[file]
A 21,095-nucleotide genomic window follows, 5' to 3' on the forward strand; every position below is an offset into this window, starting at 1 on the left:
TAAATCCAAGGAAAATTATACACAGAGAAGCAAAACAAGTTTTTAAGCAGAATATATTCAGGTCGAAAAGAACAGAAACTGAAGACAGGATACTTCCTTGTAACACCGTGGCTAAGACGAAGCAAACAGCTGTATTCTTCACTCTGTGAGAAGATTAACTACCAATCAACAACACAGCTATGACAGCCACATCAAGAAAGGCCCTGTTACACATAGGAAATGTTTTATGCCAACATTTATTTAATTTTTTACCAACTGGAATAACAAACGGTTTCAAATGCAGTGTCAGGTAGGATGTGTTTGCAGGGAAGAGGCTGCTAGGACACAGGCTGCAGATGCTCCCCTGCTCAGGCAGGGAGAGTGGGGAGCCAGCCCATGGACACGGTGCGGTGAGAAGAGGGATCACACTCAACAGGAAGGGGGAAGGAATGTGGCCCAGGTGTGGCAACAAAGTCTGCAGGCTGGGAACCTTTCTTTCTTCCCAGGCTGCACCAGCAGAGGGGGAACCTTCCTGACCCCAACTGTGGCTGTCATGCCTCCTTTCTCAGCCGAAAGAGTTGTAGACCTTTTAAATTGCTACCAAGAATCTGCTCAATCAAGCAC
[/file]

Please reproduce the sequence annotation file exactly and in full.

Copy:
A 21,095-nucleotide genomic window follows, 5' to 3' on the forward strand; every position below is an offset into this window, starting at 1 on the left:
TAAATCCAAGGAAAATTATACACAGAGAAGCAAAACAAGTTTTTAAGCAGAATATATTCAGGTCGAAAAGAACAGAAACTGAAGACAGGATACTTCCTTGTAACACCGTGGCTAAGACGAAGCAAACAGCTGTATTCTTCACTCTGTGAGAAGATTAACTACCAATCAACAACACAGCTATGACAGCCACATCAAGAAAGGCCCTGTTACACATAGGAAATGTTTTATGCCAACATTTATTTAATTTTTTACCAACTGGAATAACAAACGGTTTCAAATGCAGTGTCAGGTAGGATGTGTTTGCAGGGAAGAGGCTGCTAGGACACAGGCTGCAGATGCTCCCCTGCTCAGGCAGGGAGAGTGGGGAGCCAGCCCATGGACACGGTGCGGTGAGAAGAGGGATCACACTCAACAGGAAGGGGGAAGGAATGTGGCCCAGGTGTGGCAACAAAGTCTGCAGGCTGGGAACCTTTCTTTCTTCCCAGGCTGCACCAGCAGAGGGGGAACCTTCCTGACCCCAACTGTGGCTGTCATGCCTCCTTTCTCAGCCGAAAGAGTTGTAGACCTTTTAAATTGCTACCAAGAATCTGCTCAATCAAGCAC